The Australian Government today introduced a bill to expand the legislative powers of spy agencies, but has delayed putting forward legislation on a controversial proposal that would require telcos and other service providers to retain communications data for at least two years.
Attorney-General George Brandis today outlined the contents of his National Security Legislation Amendment Bill (No. 1) 2014 bill, which was introduced in Parliament late on Wednesday.
The proposed legislative changes contained in the bill are based on recommendations made last year by the Parliamentary Joint Committee on Intelligence and Security, which examined changes to interception of communications, access to data and the potential reform of telecommunications security in three relevant acts.
The Government will attempt to implement 21 of the 22 changes recommended by the fourth chapter of the report, in order to modernise the “outdated” ASIO Act of 1979 for a technologically-driven operating environment, Brandis said, and give intelligence agencies access to a new range of tools.
The bill modernises the way ASIO accesses computers - allowing one warrant for a computer to extend to all computers at a location and associated to the relevant person. The act will be amended such that the definition of “computer” in the Act includes all computers operating in a network.
“Very frequently, people use innocent computers to attack other networks. We need the ability to track that attack, including through the innocent third party computer,” ASIO Director-General David Irvine said.
It also proposes that only one warrant be required for a series of surveillance techniques conducted as part of an investigation - removing the need for a warrant for each individual surveillance effort.
The proposed legislation would also allow Australia’s foreign intelligence agency ASIS to collect information on Australians located outside the country and share it with ASIO - which the agency is currently required to seek ministerial approval to do.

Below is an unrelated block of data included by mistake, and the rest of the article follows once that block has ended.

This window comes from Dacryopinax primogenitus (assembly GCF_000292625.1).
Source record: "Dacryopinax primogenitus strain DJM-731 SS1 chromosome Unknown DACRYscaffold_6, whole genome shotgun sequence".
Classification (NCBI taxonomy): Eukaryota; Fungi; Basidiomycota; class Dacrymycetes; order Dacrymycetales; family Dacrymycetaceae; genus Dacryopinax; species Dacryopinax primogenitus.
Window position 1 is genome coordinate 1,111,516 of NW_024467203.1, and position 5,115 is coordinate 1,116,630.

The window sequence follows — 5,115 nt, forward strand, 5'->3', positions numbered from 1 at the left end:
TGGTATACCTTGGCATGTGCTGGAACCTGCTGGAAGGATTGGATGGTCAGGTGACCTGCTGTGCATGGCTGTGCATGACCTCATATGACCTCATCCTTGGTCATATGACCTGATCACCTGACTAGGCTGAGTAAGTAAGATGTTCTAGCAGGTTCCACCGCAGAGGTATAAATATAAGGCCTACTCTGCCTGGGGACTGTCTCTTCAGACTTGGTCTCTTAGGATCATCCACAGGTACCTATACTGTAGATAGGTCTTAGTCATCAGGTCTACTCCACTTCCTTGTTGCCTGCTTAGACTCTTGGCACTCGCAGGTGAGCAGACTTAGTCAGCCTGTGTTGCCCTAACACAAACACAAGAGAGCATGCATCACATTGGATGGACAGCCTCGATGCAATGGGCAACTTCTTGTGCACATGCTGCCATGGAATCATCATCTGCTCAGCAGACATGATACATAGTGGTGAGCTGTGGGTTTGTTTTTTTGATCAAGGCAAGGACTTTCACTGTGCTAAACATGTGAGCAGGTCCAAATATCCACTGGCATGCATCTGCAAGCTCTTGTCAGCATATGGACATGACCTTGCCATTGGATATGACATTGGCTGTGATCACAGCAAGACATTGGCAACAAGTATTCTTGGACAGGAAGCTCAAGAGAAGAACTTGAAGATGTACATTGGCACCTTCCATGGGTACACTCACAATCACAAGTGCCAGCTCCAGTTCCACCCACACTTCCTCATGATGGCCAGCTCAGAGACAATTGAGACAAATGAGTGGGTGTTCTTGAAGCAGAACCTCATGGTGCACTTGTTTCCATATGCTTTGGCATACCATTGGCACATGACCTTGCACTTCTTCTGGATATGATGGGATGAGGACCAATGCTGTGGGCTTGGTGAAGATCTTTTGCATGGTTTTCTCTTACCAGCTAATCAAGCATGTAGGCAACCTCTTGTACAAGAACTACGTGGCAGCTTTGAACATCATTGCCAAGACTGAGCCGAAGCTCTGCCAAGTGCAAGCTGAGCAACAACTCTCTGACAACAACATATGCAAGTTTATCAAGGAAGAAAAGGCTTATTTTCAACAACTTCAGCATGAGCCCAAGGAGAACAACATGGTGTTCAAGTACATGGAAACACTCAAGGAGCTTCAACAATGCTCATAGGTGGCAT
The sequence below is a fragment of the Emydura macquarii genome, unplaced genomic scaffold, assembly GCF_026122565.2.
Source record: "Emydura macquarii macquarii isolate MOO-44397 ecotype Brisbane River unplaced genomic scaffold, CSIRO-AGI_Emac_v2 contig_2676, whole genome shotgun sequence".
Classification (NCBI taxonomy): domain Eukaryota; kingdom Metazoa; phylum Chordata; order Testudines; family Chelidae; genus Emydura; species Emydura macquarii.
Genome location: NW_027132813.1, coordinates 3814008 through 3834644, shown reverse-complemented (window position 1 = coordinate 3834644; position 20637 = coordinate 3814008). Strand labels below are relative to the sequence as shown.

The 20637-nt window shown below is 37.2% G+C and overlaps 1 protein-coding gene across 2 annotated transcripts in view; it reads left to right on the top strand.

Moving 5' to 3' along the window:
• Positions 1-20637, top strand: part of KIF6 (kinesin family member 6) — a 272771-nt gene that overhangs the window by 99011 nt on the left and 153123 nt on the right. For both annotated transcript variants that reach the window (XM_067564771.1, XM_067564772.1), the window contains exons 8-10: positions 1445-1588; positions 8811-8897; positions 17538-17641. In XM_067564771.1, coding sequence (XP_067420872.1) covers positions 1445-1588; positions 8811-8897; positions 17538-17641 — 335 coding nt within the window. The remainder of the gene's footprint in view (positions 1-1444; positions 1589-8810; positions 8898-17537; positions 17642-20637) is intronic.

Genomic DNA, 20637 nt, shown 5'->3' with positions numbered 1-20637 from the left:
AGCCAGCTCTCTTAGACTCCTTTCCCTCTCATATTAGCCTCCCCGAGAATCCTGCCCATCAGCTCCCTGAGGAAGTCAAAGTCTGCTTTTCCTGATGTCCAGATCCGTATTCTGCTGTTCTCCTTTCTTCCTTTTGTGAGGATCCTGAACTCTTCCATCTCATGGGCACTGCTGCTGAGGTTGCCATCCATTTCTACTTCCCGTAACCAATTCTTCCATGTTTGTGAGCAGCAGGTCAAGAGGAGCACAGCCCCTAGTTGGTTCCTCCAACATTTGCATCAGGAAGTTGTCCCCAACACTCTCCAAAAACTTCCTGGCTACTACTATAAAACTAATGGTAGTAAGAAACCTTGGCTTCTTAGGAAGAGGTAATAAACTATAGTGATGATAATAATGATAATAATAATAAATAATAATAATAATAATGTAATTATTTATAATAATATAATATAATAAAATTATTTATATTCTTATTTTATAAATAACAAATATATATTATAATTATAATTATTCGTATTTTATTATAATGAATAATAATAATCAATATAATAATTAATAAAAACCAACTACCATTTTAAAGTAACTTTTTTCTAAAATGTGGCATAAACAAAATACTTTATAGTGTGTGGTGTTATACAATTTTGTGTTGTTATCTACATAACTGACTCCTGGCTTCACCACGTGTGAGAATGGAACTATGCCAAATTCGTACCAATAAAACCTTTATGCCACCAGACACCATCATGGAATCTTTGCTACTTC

“In the current operating environment there is a need to know what Australians are up to, particularly if they are going to come home and commit terrorist acts in Australia. It’s been very difficult to collect information on them,” Irvine said.
Despite a previous decision to axe the Independent National Security Legislation Monitor, the Government today said the Office would remain in order to deal with the influx of new security legislation the Government hopes to pass by the end of the year.
“We are not going to proceed with abandoning the Independent National Security Legislation Monitor. It was an economy measure, to do with budget savings, we thought it was something we might have to do,” Brandis said today.
“Given there is extensive new legislation being introduced by the Government, it was a good idea to retain the Office.”
The bill will be reviewed by the Parliamentary Joint Committee on Intelligence and Security until September 8 and is expected to be rubber-stamped with little changes.
No data retention - yet
Both the Coalition and the former Labor Government have proposed new rules forcing telecommunications companies to store user data for a minimum period of two years, but the controversial proposal has yet to arise in a bill.
A mandatory data retention scheme - first proposed by Labor - was also a main feature of the Parliamentary Joint Committee on Intelligence and Security’s 2013 report, but has received strong criticism from both industry, privacy advocates and the Greens.
Critics say it would financially burden telcos and therefore their end users, while unfairly labelling all citizens as potential criminals.
Labor’s proposal was shelved after it failed to provide enough information on its bill to the parliamentary committee investigating the plan.
Australia’s state and federal intelligence and law enforcement agencies have offered strong support for the scheme.
The Attorney-General’s Department has previously signalled its support for the proposal and the assistance it would provide to intelligence services, counter-terrorism and law enforcement investigations, but conceded it raises privacy issues.
Brandis said today the proposal was under “active consideration”, but the Government had not yet made a decision on whether to push for its implementation.
“As recently as yesterday the [UK] House of Commons passed a new data retention statute. This is very much the way in which western nations are going,” Brandis said.
ASIO’s Irvine said mandatory data retention was “absolutely crucial” to law enforcement and intelligence investigations.
“Almost every ASIO investigation and a very large number of law enforcement investigations depend at least in the first instance on access to retained data, telecommunications data, call data, that’s been retained by the telephone companies," he said. "We don’t collect it and retain it ourselves.”